Philippines President Rodrigo Duterte has suspended his controversial anti-drugs campaign and pledged to clean up the police force, after a scandal over the murder of a South Korean businessman by "corrupt" officers.
Jee Ick-joo was kidnapped from his home in Angeles city, near Manila, by a group including several police officers under the pretence of a drug raid.
After strangling him, his killers pretended he was still alive to collect a ransom from his family.
His body was found on the grounds of the headquarters of the Philippine National Police (PNP) at Camp Crame.
Mr Duterte, nicknamed 'The Punisher' for his hard line on drugs, told a news conference on Sunday that he would extend his war on drugs until the end of his term in 2022, but said the killing of Mr Jee had "embarrassed" him.
“This killing a Korean ... they could have killed, strangled him everywhere, anywhere but they say it had to happen inside the Camp Crame, it is really bad, we admit that. Something has to be corrected severely,” Mr Duterte said.
“Because of this sordid incident, let me reorganise the system. My enemies here are the police who are criminals,” he said.
Wave of killings
Mr Duterte’s anti-drugs campaign has been criticised by the West and by human rights groups.
After he came to power in June last year, Mr Duterte initially promised to eradicate the country’s drug problem by December, then extended the deadline to March, but he now believes he underestimated the scale of the issue.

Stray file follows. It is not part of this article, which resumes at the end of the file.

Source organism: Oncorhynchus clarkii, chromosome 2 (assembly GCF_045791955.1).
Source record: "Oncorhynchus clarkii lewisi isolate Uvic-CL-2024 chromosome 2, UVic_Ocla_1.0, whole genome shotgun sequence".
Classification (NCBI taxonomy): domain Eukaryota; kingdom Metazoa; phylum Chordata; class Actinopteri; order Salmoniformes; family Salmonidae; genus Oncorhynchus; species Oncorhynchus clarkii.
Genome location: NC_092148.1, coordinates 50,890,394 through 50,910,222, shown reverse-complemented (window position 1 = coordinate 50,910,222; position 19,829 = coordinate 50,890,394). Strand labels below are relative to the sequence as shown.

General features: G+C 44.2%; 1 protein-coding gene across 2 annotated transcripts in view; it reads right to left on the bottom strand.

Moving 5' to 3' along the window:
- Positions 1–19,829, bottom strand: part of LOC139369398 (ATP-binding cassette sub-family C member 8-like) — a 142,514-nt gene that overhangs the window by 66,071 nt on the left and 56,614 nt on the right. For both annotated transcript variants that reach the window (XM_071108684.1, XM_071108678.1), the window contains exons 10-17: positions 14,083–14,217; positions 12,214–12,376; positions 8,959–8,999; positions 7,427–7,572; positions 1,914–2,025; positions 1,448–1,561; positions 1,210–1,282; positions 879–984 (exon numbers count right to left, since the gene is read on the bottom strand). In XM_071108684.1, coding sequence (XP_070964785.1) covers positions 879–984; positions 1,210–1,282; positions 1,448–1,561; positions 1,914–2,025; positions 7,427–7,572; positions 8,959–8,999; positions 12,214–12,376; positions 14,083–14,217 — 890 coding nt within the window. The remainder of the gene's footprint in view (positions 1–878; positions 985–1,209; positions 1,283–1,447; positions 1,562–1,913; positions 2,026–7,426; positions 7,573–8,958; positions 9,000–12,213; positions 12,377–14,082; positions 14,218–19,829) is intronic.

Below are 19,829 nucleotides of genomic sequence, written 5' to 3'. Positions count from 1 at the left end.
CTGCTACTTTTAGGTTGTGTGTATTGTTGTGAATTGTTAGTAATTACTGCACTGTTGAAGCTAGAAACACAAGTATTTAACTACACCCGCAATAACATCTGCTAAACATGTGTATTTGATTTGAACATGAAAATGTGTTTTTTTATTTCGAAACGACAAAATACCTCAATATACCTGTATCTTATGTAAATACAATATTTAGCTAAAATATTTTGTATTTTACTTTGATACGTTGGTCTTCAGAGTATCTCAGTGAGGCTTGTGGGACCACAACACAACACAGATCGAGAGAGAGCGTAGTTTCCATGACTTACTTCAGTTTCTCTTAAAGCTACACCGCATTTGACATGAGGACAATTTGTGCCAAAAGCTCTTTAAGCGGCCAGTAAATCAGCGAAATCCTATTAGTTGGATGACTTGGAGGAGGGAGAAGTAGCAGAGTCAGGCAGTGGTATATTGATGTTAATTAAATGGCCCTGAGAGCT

It’s not clear if the suspension of the police crackdown would end the wave of killings because most of the victims were believed to have been killed by death squads, which are often run by the police and made up of police in civilian clothes.
Although estimates vary, over 7,000 people are thought to have died in drug war-related incidents since the campaign began in July last year.
Of this, the police say over 2,500 were drug suspects killed in legitimate police operations, and more than 3,600 are “under investigation”.
Speaking on Monday, the head of the Philippines National Police Ronald dela Rosa said the president had told him to clean up the police force before resuming the crackdown.
"We have to focus our efforts towards internal cleansing," Mr Dela Rosa in a speech before newly promoted police officers at Camp Crame – the same place where Mr Jee's body was found.
Once the cleanout was over, the president would instruct police to go back on the war on drugs, he said, “but right now, no more drug operations.”
A "narcotics command" would be set under the Philippine Drug Enforcement Agency (PDEA).
Mr Dela Rosa previously offered to resign over the incident, which caused a major outcry in South Korea and prompted fears for the safety of its citizens in the Philippines, but Mr Duterte refused to accept his resignation.
Rights groups said the murder of Mr Jee showed that Philippine police had good reason to believe they could literally get away with murder.
"Duterte has pledged effective immunity for police who kill in the name of his drug war," said Phelim Kine, deputy director in Human Rights Watch's Asia Division.
In December, Mr Duterte announced that he had personally killed suspected drug users and dealers during his time as mayor of Davao City.
“Until the Philippine government stops the drug war killings and seeks meaningful accountability for its thousands of victims, Jee Ick-joo’s murder may portend a flood of for-profit killings by cops,” he said.
Last week South Korea’s police chief Lee Cheol-seong sent a message to Mr Dela Rosa calling for a “fair and swift” investigation into Mr Li’s death and “stern punishment” for those responsible.